Crossing the Line

Drought or no drought, Steve Yuhas resents the idea that it is somehow shameful to be a water hog. If you can pay for it, he argues, you should get your water.

People “should not be forced to live on property with brown lawns, golf on brown courses or apologize for wanting their gardens to be beautiful,” Yuhas fumed recently on social media. “We pay significant property taxes based on where we live,” he added in an interview. “And, no, we’re not all equal when it comes to water.”

Yuhas lives in the ultra-wealthy enclave of Rancho Santa Fe, a bucolic Southern California hamlet of ranches, gated communities and country clubs that guzzles five times more water per capita than the statewide average. In April, after Gov. Jerry Brown (D) called for a 25 percent reduction in water use, consumption in Rancho Santa Fe went up by 9 percent.                                                                -Washington Post, June 14, 2015

So now the line has finally, openly, been crossed.  No longer do such feelings reside in unspoken thoughts or in dark corners of consciousness.  Someone has finally come out to state the perspective of many affluent “one per centers” around the world: when it comes to human essentials like water or food, we are not equal.  In other words, one man’s green lawn should take priority over the very lives of others, as long as he can pay for it.

This may not come as a surprise to everyone.  After all, in a world which produces sufficient food to satisfy the entire world’s hunger, we allow more than 795 million people to struggle with insufficient food access, even today.  We seem content to live with that fact, so maybe this class perspective with regard to water is simply more of the same. (Whether people elsewhere die from starvation or dehydration is of little importance, I suppose.  As long as I have mine, who cares?)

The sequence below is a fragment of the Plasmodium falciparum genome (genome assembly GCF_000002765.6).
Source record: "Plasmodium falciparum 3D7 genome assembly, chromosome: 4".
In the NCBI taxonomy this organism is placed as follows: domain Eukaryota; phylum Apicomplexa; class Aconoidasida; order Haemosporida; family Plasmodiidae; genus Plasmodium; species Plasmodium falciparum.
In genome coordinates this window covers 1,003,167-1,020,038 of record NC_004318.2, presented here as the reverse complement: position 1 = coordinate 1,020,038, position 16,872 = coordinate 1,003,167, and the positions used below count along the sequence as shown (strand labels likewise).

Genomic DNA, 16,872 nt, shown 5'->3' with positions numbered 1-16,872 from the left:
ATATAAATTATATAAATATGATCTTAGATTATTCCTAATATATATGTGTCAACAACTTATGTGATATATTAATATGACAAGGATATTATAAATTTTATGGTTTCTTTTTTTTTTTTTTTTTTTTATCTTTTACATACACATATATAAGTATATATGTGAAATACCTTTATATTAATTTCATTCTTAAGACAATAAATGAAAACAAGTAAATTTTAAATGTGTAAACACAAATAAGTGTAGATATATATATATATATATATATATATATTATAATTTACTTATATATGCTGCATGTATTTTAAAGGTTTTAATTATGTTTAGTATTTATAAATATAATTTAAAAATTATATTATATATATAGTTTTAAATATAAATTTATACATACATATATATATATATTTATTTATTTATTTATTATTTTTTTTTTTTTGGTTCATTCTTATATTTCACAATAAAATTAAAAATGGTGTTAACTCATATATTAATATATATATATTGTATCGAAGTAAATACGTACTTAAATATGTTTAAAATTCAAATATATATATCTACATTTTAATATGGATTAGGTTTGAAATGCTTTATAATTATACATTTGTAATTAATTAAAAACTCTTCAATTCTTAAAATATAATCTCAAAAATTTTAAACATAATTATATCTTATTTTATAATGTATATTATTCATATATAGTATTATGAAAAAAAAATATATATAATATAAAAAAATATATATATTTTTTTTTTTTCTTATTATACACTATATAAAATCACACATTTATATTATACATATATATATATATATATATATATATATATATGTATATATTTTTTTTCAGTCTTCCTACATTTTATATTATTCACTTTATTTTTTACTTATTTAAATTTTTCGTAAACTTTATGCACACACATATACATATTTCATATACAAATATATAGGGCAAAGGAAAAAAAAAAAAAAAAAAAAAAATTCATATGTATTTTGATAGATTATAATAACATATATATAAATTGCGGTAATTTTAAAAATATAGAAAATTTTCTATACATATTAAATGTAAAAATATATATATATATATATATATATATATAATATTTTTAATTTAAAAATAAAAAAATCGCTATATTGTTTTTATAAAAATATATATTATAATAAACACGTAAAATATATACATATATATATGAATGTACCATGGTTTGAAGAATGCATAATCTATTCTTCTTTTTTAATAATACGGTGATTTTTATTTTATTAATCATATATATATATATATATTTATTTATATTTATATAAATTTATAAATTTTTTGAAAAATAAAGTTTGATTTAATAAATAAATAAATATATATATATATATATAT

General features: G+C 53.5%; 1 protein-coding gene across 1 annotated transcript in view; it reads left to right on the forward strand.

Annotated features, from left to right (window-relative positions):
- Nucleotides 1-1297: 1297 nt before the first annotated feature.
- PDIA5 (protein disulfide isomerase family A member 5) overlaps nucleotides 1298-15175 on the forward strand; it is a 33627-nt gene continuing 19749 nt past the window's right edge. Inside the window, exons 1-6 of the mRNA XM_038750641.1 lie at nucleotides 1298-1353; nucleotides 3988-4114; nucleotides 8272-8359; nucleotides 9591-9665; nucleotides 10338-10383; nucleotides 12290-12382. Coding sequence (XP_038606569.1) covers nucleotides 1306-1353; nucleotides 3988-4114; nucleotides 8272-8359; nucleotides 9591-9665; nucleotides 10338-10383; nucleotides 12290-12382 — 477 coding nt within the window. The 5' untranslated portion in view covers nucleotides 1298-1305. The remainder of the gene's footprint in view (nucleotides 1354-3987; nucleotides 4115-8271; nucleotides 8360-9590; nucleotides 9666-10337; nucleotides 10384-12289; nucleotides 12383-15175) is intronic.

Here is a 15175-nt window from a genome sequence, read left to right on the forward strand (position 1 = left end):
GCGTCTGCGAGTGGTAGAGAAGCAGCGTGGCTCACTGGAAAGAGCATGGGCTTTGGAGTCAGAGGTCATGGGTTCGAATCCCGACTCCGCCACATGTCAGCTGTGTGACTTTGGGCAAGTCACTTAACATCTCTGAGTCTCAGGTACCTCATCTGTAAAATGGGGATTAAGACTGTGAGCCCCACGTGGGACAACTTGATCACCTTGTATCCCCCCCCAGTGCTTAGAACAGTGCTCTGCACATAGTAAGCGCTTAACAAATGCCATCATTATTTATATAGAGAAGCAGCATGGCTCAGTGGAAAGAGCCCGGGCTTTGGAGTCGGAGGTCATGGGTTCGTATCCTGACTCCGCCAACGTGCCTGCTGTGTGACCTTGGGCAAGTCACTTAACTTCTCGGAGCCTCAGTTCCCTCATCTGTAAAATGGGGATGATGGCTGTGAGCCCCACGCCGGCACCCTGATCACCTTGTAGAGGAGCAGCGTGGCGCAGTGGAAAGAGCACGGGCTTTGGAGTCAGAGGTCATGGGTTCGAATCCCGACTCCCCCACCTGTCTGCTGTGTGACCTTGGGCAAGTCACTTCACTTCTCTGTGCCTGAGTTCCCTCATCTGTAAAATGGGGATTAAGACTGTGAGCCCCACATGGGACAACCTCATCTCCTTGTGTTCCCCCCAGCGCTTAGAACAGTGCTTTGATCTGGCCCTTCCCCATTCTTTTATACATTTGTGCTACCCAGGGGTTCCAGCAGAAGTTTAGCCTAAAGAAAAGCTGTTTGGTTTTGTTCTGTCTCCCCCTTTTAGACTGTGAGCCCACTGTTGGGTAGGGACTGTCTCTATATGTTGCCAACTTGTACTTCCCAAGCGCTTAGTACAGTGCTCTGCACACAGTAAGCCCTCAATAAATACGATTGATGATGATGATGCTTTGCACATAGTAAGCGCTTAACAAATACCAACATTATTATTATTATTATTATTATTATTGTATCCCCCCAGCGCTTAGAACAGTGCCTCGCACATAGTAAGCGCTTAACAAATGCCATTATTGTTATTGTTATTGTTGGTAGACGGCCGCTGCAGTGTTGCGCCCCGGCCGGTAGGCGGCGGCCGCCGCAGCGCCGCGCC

But somehow, the attitude reflected by Mr. Yuhas, above, has an additional callousness and arrogance attached to it.  His attitude might be more easily overlooked if it pertained only to poor people in far-off countries; after all, we find distance an immense comfort to conscience on such matters.  But in this case, his disdain is aimed at fellow Californians, fellow Americans, his neighbors.  It represents a purity of narcissistic selfism to claim that his non-essential desires for water use should take precedence over others’ essential water needs, just because he is capable of paying for them.  In a just society, citizens espouse prioritization on the basis of human values, not cash in hand.

In a country which loves to tout its sense of rugged individualism, we would do well to remember that the privilege of that individualism is not without boundaries.  Nor was that privilege attained by virtue of single actors creating that reality.  We became a vibrant society by virtue of collective effort and actions, deferring to the greater good when the larger goals dictated it, forging collaborations and reaping the rewards of that cooperative spirit over generations of self-sacrifice.  If the elitist point of view from California is any indication, those lessons would seem to be lost.  If an elected leader pleads for citizen participation and pain-sharing, the better response is apparently to behave even more wantonly.

We reside, together, on a finite planet.  None of us own any of it.  We are merely stewards of its resources and beauties for a limited time. That stewardship includes the degree to which we ensure that sustainable human life takes precedence over golf greens and that, indeed, we are all equal when it comes to the rights for water….

 

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